Munch, the waiter, poulet frites and the Egyptian wing in the Louvre
Last day in Paris for this trip. Make the most of it. Breakfast downstairs in the hotel. It was grey and threatening rain. The concierge asked whether we had umbrellas, but I told him it wouldn’t rain on us. “That’s what I like, an optimist,” came the reply.
We decided to see the Munch exhibition at the Pinacothèque de Paris near the Madeleine church. Most people, myself included, know Munch for The Scream and little else. The show was a revelation. Over 150 pieces in all, many from private collections including wonderful impressionist landscapes and portraits, and later on, more abstract work. It seems that meeting Matissea was a big turning point in Munch’s life, which seemed to have the immediate effect of lightened his colour choices and bringing a new seemingly more optimistic view to his work. Munch lived in several cities in Europe, and interestingly, arrived in Paris in 1889, in time for the unveiling of the Eiffel Tower.
After the show we walked along Rue St Honoré – great for window shopping or black Amex card shopping – and found ourselves close to the Louvre. We had been sort of avoiding it.
We’d both been to the Louvre a number of times, and without a specific plan, it can quickly be overwhelming. But skies were grey, so we decided to see the Egyptian galleries. And, since I’d never been in the shopping area underneath I.M. Pei’s pyramid, I wanted to see that too.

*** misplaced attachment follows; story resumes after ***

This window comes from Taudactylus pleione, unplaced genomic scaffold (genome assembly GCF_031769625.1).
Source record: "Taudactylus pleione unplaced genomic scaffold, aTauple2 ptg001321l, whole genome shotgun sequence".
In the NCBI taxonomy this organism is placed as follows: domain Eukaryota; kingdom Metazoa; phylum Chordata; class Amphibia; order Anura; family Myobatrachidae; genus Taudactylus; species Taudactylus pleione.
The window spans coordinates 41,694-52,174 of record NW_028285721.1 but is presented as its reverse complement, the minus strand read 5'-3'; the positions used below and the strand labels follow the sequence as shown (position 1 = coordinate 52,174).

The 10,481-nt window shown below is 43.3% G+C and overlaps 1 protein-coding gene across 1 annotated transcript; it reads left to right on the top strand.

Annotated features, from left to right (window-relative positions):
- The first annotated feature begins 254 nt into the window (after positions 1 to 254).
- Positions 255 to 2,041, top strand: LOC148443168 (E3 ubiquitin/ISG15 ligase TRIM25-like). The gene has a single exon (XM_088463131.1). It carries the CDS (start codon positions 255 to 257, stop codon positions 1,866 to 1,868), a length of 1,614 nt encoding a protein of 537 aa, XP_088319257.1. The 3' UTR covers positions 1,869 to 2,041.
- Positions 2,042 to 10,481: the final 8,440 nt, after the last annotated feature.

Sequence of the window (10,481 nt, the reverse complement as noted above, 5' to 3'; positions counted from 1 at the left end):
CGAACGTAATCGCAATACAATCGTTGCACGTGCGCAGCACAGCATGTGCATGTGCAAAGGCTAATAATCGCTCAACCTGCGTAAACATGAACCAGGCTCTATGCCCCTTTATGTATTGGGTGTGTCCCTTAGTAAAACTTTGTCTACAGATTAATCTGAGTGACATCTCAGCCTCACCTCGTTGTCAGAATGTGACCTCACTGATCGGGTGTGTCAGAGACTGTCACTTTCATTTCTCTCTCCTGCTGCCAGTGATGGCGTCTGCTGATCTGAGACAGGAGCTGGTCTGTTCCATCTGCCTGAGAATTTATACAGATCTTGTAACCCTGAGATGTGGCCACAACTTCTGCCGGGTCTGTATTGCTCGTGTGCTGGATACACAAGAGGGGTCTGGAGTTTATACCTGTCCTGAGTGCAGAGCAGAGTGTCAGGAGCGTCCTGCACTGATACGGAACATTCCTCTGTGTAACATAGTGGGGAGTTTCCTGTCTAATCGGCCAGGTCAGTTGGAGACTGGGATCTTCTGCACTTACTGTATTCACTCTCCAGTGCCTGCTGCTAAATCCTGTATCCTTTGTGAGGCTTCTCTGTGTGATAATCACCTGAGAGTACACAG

Before we did a few hours in the Louvre, it was time to eat. Across the street were a row of restaurants. The first one was packed, so we went next door where we found a table. Since we’d been here, we hadn’t yet had a classic “poulet frites” lunch, so this was our chance. The chicken was perfect, the wine was good like a house wine should be, but the most interesting part was the interaction with our waiter. Somehow he managed to work it into the conversation (I’m sure he had this line of patter worked out pretty well) that people seem to think that tips are included and therefore don’t tip the waiters, but that it wasn’t the case. Well…. we knew we were tourists, but we also knew that it was in fact the case. But, big shots that we were, we left him a tip, on top of the one that was already built it.
The shopping area has among other things, an Apple store. It was the day after the launch of the iPad, and line-ups were long. One line for those who wanted an iPad, one for everyone else. Like every other Apple store I’ve been in, it was packed. Had a quick look around – interesting to see all the iconic Apple posters in French, and then bought tickets for the Louvre.
Our entrance took us through an exhibit on the history of the Louvre itself. They had exposed some of the original foundations from the 12th and 13th century. Once through there (we could have spent hours just there), we came to the Egyptian galleries.
Wow – so much to absorb. Room after room of statues, jewelry, royal housewares – all exhibited in what was once itself a palace. It’s like trying to eat a whole triple chocolate cake going through there. But, you can only marvel. Looking at so much Egyptian statuary, you’re struck by how much they valued art, how wealthy the country must have been to hire so many skilled artisans, and how much slower life was then. So much handwork from large carved fronts of buildings, rows of statues, right down to the smallest most intricate necklaces and earrings.
You wished you could touch some of it, especially the statues. So sensuous. But, non! However, consider this – you’re allowed to take photographs anywhere (no flash please), unlike some hometown galleries (hello Art Gallery of Ontario).